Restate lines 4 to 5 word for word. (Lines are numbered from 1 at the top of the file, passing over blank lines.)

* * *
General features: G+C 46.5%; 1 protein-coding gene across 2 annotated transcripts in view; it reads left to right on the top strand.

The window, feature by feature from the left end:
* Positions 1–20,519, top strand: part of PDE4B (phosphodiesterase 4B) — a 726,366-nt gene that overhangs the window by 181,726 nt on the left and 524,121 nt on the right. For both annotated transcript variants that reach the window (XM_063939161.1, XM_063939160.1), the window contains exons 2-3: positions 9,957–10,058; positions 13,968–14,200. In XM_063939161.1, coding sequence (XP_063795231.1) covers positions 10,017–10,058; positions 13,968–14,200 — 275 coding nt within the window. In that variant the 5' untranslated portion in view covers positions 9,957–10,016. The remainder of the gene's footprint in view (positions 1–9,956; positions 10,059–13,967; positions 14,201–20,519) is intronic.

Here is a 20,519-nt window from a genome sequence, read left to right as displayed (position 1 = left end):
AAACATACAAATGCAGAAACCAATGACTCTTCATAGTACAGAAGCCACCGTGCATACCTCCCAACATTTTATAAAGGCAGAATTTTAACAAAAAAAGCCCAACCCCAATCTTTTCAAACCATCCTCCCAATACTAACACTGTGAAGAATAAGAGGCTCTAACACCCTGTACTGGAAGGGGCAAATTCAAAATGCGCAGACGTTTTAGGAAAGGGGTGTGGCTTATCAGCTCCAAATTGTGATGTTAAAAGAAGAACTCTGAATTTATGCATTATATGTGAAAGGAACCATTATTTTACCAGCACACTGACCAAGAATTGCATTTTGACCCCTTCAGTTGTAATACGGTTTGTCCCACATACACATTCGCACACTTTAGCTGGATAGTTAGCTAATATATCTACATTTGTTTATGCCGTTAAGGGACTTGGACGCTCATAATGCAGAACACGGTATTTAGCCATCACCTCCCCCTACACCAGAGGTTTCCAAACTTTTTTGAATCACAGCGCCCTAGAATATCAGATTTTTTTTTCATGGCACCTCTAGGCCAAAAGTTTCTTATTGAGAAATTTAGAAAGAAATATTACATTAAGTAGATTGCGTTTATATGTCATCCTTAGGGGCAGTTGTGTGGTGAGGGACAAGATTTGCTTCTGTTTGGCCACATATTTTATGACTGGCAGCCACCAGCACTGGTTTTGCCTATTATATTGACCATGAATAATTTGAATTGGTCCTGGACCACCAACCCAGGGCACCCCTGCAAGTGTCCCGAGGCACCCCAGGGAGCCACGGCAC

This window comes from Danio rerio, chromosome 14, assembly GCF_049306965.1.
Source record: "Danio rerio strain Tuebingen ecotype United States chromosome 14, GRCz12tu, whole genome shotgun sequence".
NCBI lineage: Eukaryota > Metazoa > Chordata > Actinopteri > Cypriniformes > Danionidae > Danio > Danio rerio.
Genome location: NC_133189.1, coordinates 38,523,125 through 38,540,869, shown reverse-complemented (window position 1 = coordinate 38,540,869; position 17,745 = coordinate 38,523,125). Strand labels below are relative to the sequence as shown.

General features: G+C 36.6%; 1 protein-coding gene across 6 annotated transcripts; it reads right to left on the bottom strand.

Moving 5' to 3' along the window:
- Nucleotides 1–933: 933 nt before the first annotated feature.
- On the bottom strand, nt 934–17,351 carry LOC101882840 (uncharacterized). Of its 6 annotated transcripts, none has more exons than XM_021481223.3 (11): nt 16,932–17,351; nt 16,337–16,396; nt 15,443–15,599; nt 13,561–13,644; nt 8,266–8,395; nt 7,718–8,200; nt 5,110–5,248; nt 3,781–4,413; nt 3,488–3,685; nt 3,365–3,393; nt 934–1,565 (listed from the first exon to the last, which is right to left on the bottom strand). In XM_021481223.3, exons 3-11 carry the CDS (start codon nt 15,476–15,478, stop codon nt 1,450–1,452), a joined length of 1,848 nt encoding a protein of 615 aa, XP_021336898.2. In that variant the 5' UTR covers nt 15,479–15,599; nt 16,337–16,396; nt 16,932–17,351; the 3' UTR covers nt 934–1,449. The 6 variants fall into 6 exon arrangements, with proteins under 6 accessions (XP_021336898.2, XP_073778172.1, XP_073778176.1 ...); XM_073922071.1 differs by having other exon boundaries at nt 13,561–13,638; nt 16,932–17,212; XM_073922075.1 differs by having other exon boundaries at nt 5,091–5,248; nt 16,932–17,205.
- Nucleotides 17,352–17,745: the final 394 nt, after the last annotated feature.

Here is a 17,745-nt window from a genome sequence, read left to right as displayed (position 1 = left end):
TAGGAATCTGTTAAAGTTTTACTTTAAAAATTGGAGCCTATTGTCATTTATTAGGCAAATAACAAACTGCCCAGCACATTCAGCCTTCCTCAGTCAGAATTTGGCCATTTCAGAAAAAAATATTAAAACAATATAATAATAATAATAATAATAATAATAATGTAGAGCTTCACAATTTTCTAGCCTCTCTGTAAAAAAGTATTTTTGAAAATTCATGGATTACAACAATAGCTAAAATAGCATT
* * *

Here is a 20,519-nt window from a genome sequence, read left to right as displayed (position 1 = left end):
AAACATACAAATGCAGAAACCAATGACTCTTCATAGTACAGAAGCCACCGTGCATACCTCCCAACATTTTATAAAGGCAGAATTTTAACAAAAAAAGCCCAACCCCAATCTTTTCAAACCATCCTCCCAATACTAACACTGTGAAGAATAAGAGGCTCTAACACCCTGTACTGGAAGGGGCAAATTCAAAATGCGCAGACGTTTTAGGAAAGGGGTGTGGCTTATCAGCTCCAAATTGTGATGTTAAAAGAAGAACTCTGAATTTATGCATTATATGTGAAAGGAACCATTATTTTACCAGCACACTGACCAAGAATTGCATTTTGACCCCTTCAGTTGTAATACGGTTTGTCCCACATACACATTCGCACACTTTAGCTGGATAGTTAGCTAATATATCTACATTTGTTTATGCCGTTAAGGGACTTGGACGCTCATAATGCAGAACACGGTATTTAGCCATCACCTCCCCCTACACCAGAGGTTTCCAAACTTTTTTGAATCACAGCGCCCTAGAATATCAGATTTTTTTTTCATGGCACCTCTAGGCCAAAAGTTTCTTATTGAGAAATTTAGAAAGAAATATTACATTAAGTAGATTGCGTTTATATGTCATCCTTAGGGGCAGTTGTGTGGTGAGGGACAAGATTTGCTTCTGTTTGGCCACATATTTTATGACTGGCAGCCACCAGCACTGGTTTTGCCTATTATATTGACCATGAATAATTTGAATTGGTCCTGGACCACCAACCCAGGGCACCCCTGCAAGTGTCCCGAGGCACCCCAGGGAGCCACGGCAC